The Waterfields of Tuscany
This month, the British Institute had the pleasure to receive as a speaker Nigel Beevor, the grandson of one of the main founders of the organization, Lina Waterfield. Here are some photos I took before the event started:
The audience was numerous and excited as many of the British living Florentines were already familiar with the books within the collection and were eager to hear the story of Lina and her family from a personal perspective. And Nigel did not disappoint them – his narration was personal and filled with jokes and stories that no one aside the family would be familiar with. Before the presentation started, he even went around the audience and distributed a family tree which made it even easier to relate to his story. Here is a picture of him before the talk that I took taking him by surprise:
The talk was based on two key narratives: the life of Lina Waterfield as a progressive British woman in Florence and one of the founders of The British Institute, and the artwork of her husband Aubrey Waterfield who was inspired by the Tuscan landscapes and produced high quality paintings undervalued during his lifetime. Nigel is the one that has donated the Waterfield collection to The Institute in 2001 so hearing the story from him personally was interesting for everyone attending the event. Kinta Waterfield, Lena’s daughter and Nigel’s mother, was also a main point in the presentation as she is one of the main sources for Nigel’s detailed knowledge of the life of Lena and her family. It was interesting to see the passage of time in respect to the different generations and value the fact that so much information and art has been passed down without the loss of the Tuscany tradition. In fact, the collection at The British Institute will serve as a tool for the passage of the Waterfields’ values because it includes research material, letters, essays, photographs, unpublished manuscripts, a printed book and a painting directly from Nigel.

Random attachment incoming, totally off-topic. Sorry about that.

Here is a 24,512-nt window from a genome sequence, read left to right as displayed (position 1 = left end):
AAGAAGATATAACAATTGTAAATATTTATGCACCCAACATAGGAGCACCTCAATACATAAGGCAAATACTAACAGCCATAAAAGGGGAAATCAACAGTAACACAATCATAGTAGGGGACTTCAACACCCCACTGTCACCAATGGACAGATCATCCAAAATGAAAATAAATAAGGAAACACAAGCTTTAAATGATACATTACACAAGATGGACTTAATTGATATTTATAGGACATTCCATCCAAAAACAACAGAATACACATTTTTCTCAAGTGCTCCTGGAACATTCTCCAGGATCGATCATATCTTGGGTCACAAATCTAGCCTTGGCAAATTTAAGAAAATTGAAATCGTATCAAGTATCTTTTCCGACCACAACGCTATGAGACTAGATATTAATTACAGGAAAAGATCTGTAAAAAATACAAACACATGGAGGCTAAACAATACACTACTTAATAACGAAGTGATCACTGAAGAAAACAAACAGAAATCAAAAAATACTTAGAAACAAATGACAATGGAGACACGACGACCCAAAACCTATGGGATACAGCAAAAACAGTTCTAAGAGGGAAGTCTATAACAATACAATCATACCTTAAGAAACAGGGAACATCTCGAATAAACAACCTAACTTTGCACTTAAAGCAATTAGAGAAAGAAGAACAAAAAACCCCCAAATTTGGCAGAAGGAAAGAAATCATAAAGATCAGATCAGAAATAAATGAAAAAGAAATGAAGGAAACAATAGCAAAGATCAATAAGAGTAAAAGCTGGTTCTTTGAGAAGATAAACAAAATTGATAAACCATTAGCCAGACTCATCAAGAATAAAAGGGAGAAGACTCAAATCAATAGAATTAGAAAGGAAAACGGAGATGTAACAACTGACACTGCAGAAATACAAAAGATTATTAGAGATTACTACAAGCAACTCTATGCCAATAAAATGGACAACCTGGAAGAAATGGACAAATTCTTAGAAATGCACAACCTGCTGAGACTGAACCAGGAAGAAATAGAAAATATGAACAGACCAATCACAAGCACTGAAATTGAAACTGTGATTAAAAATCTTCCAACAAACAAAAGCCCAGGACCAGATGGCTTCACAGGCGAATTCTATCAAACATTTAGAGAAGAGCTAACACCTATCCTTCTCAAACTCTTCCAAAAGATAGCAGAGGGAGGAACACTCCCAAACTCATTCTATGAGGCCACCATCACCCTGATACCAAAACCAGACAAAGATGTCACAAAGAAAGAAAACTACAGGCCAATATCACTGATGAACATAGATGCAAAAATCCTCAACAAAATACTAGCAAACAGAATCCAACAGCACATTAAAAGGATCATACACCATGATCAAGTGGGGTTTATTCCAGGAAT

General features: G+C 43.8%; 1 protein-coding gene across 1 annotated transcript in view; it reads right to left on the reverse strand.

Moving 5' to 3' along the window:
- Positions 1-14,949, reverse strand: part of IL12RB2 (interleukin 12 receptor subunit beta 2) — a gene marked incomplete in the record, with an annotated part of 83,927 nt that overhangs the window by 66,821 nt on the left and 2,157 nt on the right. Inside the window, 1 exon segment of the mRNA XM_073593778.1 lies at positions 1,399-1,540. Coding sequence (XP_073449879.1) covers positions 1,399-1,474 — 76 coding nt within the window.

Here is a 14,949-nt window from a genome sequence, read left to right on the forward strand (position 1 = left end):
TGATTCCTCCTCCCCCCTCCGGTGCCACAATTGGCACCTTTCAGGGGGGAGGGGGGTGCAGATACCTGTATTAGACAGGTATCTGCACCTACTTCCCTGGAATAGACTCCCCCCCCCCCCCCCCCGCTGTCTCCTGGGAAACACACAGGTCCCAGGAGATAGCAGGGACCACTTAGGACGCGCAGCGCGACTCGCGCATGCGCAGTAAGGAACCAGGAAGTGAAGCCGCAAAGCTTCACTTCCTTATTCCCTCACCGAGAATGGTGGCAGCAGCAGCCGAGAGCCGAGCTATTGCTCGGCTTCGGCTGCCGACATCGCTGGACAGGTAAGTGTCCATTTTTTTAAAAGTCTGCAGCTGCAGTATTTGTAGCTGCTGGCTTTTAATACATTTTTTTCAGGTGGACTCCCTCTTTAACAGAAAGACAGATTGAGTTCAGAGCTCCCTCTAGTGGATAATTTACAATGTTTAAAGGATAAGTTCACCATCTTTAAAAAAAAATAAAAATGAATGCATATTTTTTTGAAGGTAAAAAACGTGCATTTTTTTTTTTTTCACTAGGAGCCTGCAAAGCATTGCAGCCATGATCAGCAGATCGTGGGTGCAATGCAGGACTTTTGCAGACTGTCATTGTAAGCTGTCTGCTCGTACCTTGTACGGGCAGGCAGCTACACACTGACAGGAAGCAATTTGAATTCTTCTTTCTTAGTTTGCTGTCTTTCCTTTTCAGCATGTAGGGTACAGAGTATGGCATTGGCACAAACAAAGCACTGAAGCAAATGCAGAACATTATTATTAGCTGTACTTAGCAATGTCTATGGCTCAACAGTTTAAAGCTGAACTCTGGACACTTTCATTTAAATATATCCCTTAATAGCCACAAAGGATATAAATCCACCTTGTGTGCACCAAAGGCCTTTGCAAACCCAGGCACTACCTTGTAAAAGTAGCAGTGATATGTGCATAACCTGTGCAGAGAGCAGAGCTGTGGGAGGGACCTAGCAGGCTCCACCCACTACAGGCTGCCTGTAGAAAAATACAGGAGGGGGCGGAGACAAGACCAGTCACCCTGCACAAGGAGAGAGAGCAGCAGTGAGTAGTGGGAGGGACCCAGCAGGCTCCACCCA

Hearing about Lena’s life was particularly memorable since she lived through the First and Second world wars, and was always a key player in the British community in Tuscany and Italy in general even when times were tough and it was inconvenient to be here. She was very familiar with life in Italy since she had lived here for so many years, and she found it vital to share the news in Italy and her opinions with her fellow British citizens back home. She was the correspondent to The Observer and believed women should have careers and be the most active they possibly can in making a difference in their communities. A very surprising fact that Nigel shared was that his grandmother interviewed Mussolini many times – before the war and during it, and was never scared to ask him questions directly and openly (scandalously, Mussolini maybe even “made a pass at her” but as Nigel said “we will never know for sure”!).
Right before the Second World War broke out, her and her husband were living in their favorite villa in Tuscany even though they knew that the political situation was not favorable to them as British expats. They luckily ended up leaving the country the very night before war broke out in Italy, and went back to Britain. Nigel also talked about the art of Lena’s husband, Aubrey.
During the presentation we were able to see a dozen of his painting which varied thematically. Here are some of them:
Quite interesting was that Nigel, of course knew the personal story of each and made sure to share it: we, the audience, got familiar with where the paintings are in the family house, how they have been saved through time and passed down the generations, and even what the individual inspirations were for some of them. One of them was not finished which Nigel attributed to Aubrey’s artistic impatience.The end of the talk was open to questions and the audience was very responsive to Nigel. It was clear that many had read Lena and Janet (her aunt)’s books and were curious with additional questions towards the pieces of literature. Nigel went into more details about Lena and Aubrey’s personal life and careers – some of the information is also available on the website in the section dedicated to the Waterfields of Tuscany collection.
By: Boyana Georgieva